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March here begins where Dred Scott slavery case was heard

DOWNTOWN (AP) — A march Friday commemorating Juneteenth in St. Louis began at the most appropriate of places — the Old Courthouse, where Dred Scott’s lawsuit played out. The pivotal case eventually led to freeing America’s slaves.

A mixed-race crowd of several hundred people turned out on a hot day to mark Juneteenth, the traditional commemoration date of the emancipation of enslaved African Americans. This year’s celebration is especially meaningful as protests continue over police brutality. St. Louis and its surrounding suburbs have been the site of dozens of marches in the nearly four weeks since the death of George Floyd in Minnesota.

Brenda Ellis, 55, of St. Louis County, was there. Ellis, an executive at MasterCard, said the recent unrest had led her to march with her son, Brandon, 22.

“As a mother of an African American son, I live with the sort of fear that some mothers don’t live with,” Ellis said. “It’s an opportunity to show my son that he is important, that he does matter, and to let the world know it’s time for change.”

Marchers walked through stifling heat to City Hall, where they issued a list of demands that included defunding police and closing a notoriously crowded and unsanitary jail. Many held signs with such messages as “Black Lives Matter” and “No Justice, No Peace.” A small African American boy, marching with his mother, held a sign that read, “Am I next?”

Although the Emancipation Proclamation freed slaves in the South in 1863, it wasn’t enforced in many places until after the end of the Civil War two years later. Confederate soldiers surrendered in April 1865, but word didn’t reach the last enslaved black people in Texas until June 19, 1865. “Juneteenth” combines the words “June” and “nineteenth.”

The Old Courthouse, now part of the Gateway Arch National Park, was the site of the case that ultimately led to freedom of the slaves.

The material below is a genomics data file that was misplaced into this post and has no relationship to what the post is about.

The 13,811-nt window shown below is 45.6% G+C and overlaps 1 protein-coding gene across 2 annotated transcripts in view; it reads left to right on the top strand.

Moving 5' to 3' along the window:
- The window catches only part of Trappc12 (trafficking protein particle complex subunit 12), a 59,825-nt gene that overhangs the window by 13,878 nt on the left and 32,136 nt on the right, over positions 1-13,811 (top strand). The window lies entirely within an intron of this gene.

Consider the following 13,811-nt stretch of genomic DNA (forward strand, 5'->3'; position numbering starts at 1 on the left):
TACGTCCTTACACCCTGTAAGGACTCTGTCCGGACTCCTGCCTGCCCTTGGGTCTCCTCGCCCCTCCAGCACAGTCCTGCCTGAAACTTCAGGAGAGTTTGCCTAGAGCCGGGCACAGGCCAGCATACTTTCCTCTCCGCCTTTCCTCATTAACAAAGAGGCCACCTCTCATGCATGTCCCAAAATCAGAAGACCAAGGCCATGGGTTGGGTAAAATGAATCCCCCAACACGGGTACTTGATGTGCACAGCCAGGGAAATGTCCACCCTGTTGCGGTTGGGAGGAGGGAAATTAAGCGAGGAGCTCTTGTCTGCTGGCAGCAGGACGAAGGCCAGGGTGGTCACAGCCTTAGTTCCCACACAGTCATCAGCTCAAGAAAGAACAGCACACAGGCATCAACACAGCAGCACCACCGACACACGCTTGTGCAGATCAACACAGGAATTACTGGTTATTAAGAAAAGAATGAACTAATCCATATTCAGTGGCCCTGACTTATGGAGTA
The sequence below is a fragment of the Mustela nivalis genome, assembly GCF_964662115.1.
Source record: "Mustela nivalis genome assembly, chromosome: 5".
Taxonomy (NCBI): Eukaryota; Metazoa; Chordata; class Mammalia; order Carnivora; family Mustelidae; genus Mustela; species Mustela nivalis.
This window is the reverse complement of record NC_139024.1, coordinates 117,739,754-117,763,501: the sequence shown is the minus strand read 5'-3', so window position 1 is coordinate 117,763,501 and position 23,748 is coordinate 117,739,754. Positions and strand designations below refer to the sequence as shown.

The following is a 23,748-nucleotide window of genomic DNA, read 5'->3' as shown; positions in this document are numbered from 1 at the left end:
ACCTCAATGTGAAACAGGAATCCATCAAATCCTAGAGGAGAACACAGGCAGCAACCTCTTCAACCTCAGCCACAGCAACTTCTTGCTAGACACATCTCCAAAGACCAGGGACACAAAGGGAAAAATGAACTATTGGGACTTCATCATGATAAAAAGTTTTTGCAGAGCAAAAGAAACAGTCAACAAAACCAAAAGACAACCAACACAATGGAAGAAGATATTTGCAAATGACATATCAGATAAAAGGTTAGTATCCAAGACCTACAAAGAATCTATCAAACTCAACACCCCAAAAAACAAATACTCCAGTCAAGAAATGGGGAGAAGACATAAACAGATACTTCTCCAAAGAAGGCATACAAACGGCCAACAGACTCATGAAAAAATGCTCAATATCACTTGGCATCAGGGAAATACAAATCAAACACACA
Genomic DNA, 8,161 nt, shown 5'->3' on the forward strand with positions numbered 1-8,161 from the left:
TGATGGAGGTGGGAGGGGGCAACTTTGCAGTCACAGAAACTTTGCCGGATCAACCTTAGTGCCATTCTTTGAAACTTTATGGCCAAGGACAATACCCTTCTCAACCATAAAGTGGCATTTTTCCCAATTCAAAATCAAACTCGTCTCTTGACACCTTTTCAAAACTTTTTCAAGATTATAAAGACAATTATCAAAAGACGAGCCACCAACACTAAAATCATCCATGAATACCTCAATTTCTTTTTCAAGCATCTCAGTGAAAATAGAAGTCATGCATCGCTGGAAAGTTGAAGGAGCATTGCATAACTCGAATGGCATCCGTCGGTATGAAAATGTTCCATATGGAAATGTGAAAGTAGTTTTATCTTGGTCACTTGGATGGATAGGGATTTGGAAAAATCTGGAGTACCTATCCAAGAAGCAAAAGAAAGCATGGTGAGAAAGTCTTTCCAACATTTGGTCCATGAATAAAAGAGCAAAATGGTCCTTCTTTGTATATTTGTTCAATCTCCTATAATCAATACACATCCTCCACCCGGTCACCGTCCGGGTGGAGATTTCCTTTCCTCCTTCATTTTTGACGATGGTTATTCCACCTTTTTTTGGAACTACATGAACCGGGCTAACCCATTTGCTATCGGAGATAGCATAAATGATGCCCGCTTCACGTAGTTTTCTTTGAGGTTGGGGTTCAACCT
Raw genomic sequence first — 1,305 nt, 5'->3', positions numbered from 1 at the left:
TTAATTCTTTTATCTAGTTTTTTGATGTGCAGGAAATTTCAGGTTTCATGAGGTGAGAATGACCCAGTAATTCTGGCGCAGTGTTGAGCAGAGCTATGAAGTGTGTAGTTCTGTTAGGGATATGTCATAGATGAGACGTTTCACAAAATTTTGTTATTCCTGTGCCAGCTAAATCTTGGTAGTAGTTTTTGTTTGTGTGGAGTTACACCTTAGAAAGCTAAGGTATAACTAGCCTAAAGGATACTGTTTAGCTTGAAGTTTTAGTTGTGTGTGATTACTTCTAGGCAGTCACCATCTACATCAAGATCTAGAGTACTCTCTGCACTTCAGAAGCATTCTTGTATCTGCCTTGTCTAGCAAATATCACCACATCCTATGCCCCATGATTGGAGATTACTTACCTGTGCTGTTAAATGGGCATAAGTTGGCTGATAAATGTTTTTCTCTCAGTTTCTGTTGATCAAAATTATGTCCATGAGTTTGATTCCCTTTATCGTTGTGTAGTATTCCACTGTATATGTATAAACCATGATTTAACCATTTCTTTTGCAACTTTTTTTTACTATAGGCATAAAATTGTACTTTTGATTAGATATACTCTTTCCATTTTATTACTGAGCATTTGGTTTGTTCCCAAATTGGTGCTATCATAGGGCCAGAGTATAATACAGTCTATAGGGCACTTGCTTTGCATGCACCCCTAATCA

Dred Scott filed suit seeking freedom for himself and his wife, Harriet. The case eventually went to the U.S. Supreme Court, which decided in 1857 that no African Americans were entitled to citizenship. Though a defeat for the Scotts, the decision “hastened the Civil War, which ultimately led to freedom for the enslaved people of the United States,” according to the Gateway Arch National Park’s website.

The symbolism of the Old Courthouse wasn’t lost on those at the rally. Mercedes Jacobs, who is black, wore a T-shirt that read “Free-ish since 1865.”

“I think this is an opportunity to embrace our history, certainly, but let’s change the history – that’s our goal – and move forward,” Jacobs said.

Others were more concerned about recent history, specifically instances of police brutality against blacks.

Nora Cahill, 76, of University City, who is white, believes the protests since Floyd’s death are leading to positive changes.

“I am so excited that not only the United States but people around the world are embracing the need to be respectful to everybody,” Cahill said.

Interest in Juneteenth is up dramatically on the other side of Missouri.

Makeda Peterson, program director for the Juneteenth program in Kansas City, said her organization’s website had seen a 1,000 percent increase in traffic since the protests began.

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